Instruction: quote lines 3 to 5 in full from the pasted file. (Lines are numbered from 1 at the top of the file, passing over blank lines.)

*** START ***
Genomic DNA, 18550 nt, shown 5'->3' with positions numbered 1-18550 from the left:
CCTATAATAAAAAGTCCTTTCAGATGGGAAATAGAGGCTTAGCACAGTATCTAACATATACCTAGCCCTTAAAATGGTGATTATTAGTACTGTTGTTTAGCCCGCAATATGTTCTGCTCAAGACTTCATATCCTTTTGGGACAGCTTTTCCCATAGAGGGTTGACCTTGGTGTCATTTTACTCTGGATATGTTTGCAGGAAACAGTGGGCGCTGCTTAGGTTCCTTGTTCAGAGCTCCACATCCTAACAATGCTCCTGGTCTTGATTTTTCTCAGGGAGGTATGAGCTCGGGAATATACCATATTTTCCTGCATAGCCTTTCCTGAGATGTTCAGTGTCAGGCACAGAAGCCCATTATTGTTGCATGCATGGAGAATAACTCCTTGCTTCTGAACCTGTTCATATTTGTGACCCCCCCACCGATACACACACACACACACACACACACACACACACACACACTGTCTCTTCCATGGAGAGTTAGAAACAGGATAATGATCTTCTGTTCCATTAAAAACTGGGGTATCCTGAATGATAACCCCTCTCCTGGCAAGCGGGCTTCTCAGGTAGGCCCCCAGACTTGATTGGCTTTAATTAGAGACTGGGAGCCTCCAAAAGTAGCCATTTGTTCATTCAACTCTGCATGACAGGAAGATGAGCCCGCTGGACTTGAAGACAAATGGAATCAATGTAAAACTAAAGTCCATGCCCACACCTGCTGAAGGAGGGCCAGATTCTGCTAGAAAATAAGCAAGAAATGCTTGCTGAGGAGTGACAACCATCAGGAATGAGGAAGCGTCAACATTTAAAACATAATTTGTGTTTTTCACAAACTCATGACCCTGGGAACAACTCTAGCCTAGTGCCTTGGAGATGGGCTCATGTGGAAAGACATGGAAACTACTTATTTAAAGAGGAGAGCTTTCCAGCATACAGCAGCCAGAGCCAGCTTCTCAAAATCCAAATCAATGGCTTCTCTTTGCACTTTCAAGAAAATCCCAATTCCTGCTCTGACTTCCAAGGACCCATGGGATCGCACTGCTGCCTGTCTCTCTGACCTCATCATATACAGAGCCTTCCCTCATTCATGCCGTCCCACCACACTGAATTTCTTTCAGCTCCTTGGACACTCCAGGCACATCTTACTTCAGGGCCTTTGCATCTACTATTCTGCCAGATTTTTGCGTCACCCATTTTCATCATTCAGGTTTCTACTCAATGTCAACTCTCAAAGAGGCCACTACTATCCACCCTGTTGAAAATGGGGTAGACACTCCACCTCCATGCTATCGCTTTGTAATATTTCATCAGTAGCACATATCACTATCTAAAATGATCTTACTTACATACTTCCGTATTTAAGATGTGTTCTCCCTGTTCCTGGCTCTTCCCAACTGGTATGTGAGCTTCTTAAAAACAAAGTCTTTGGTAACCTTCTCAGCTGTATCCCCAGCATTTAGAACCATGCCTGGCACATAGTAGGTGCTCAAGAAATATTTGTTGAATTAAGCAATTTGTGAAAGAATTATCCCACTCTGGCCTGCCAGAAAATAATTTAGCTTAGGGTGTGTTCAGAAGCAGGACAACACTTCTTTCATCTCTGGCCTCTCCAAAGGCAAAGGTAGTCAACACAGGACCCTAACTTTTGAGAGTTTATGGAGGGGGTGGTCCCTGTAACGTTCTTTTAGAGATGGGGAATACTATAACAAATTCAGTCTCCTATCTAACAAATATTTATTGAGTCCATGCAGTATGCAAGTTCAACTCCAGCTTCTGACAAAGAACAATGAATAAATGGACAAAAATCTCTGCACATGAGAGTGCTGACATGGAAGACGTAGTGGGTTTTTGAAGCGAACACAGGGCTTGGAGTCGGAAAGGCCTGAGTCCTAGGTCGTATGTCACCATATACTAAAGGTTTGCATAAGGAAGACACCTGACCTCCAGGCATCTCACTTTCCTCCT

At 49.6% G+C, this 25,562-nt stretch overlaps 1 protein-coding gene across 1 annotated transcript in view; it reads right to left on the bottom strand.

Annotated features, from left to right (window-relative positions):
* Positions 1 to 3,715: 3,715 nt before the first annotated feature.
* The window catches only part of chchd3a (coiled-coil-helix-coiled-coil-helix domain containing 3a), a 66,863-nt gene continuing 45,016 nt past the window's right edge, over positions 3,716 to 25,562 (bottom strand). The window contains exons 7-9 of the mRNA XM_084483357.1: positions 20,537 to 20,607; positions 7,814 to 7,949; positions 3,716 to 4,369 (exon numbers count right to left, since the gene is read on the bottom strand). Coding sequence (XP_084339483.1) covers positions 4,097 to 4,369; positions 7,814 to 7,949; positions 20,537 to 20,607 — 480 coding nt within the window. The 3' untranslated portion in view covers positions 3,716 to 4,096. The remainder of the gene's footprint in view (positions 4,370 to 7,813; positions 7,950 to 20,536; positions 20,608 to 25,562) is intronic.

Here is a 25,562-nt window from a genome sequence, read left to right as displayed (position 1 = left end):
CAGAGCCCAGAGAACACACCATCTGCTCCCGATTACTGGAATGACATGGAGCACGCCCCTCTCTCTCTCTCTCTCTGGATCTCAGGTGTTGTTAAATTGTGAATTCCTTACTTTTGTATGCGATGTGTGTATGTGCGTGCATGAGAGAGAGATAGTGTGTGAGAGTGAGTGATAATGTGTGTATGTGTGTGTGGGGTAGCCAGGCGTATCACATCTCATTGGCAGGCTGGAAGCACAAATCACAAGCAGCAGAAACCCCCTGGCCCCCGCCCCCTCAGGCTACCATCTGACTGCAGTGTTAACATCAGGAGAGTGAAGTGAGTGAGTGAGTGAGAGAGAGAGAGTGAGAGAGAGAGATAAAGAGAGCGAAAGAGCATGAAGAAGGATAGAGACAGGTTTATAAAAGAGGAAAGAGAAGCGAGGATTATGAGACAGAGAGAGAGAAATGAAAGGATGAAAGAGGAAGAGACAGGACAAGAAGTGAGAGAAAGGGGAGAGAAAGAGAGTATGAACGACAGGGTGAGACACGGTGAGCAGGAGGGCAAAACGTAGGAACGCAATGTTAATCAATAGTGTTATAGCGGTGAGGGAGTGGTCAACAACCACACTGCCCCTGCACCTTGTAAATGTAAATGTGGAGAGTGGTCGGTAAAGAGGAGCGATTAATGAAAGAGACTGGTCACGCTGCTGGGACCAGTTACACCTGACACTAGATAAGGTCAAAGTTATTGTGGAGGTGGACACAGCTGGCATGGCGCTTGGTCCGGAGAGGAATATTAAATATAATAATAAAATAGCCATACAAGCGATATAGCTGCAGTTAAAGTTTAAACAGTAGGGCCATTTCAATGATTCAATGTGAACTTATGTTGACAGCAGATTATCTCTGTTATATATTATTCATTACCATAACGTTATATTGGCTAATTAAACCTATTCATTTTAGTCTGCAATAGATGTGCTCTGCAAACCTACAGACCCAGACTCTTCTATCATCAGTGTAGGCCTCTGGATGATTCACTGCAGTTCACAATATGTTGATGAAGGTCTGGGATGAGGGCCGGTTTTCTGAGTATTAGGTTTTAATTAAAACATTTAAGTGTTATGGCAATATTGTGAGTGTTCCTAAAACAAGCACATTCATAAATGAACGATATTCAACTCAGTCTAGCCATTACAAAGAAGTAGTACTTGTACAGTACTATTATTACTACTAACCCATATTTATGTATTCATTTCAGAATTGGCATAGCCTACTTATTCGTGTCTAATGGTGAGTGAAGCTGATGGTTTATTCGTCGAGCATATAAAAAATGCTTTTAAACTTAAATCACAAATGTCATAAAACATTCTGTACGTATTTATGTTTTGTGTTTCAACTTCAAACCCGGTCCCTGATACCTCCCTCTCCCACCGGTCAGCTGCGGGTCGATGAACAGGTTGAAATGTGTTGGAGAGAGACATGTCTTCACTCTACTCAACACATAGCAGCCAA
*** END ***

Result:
At 49.6% G+C, this 25,562-nt stretch overlaps 1 protein-coding gene across 1 annotated transcript in view; it reads right to left on the bottom strand.

Annotated features, from left to right (window-relative positions):
* Positions 1 to 3,715: 3,715 nt before the first annotated feature.